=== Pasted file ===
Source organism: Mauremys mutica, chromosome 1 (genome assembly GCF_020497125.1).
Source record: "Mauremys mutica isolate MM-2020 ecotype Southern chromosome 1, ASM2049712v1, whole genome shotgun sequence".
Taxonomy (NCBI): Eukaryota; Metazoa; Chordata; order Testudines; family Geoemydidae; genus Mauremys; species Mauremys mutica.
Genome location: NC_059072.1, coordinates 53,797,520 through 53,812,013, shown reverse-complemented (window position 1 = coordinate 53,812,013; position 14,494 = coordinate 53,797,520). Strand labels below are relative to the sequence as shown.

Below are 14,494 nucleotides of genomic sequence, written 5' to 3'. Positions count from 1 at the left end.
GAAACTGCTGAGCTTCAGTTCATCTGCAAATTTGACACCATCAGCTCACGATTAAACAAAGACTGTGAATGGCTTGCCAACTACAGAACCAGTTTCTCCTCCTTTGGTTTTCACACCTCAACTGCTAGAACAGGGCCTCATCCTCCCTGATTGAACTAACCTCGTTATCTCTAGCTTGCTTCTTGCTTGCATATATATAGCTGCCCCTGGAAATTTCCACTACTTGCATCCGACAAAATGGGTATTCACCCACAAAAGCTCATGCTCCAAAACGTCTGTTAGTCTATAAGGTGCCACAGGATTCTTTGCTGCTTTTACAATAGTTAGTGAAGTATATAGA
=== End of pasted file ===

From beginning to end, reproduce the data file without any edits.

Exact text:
Source organism: Mauremys mutica, chromosome 1 (genome assembly GCF_020497125.1).
Source record: "Mauremys mutica isolate MM-2020 ecotype Southern chromosome 1, ASM2049712v1, whole genome shotgun sequence".
Taxonomy (NCBI): Eukaryota; Metazoa; Chordata; order Testudines; family Geoemydidae; genus Mauremys; species Mauremys mutica.
Genome location: NC_059072.1, coordinates 53,797,520 through 53,812,013, shown reverse-complemented (window position 1 = coordinate 53,812,013; position 14,494 = coordinate 53,797,520). Strand labels below are relative to the sequence as shown.

Below are 14,494 nucleotides of genomic sequence, written 5' to 3'. Positions count from 1 at the left end.
GAAACTGCTGAGCTTCAGTTCATCTGCAAATTTGACACCATCAGCTCACGATTAAACAAAGACTGTGAATGGCTTGCCAACTACAGAACCAGTTTCTCCTCCTTTGGTTTTCACACCTCAACTGCTAGAACAGGGCCTCATCCTCCCTGATTGAACTAACCTCGTTATCTCTAGCTTGCTTCTTGCTTGCATATATATAGCTGCCCCTGGAAATTTCCACTACTTGCATCCGACAAAATGGGTATTCACCCACAAAAGCTCATGCTCCAAAACGTCTGTTAGTCTATAAGGTGCCACAGGATTCTTTGCTGCTTTTACAATAGTTAGTGAAGTATATAGA